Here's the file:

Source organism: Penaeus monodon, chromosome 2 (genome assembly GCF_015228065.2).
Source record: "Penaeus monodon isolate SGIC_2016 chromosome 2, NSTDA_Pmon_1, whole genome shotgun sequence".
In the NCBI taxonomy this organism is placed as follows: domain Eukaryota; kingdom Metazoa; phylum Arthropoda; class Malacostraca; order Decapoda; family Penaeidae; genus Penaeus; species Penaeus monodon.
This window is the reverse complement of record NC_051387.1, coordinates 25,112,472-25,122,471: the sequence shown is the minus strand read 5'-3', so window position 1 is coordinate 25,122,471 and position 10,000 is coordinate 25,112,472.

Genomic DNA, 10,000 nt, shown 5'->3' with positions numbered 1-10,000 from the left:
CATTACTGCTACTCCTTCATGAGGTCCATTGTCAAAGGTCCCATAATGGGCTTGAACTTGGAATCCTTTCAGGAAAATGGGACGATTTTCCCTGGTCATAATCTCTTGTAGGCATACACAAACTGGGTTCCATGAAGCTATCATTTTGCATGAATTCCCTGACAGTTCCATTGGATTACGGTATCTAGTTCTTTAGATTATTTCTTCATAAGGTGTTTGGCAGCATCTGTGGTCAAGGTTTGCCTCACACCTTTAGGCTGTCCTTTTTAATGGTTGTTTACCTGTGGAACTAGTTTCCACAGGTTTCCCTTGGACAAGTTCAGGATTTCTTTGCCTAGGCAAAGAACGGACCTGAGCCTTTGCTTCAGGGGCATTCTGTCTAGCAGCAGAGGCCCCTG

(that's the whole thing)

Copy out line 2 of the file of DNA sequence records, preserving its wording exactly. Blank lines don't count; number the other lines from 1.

Source record: "Penaeus monodon isolate SGIC_2016 chromosome 2, NSTDA_Pmon_1, whole genome shotgun sequence".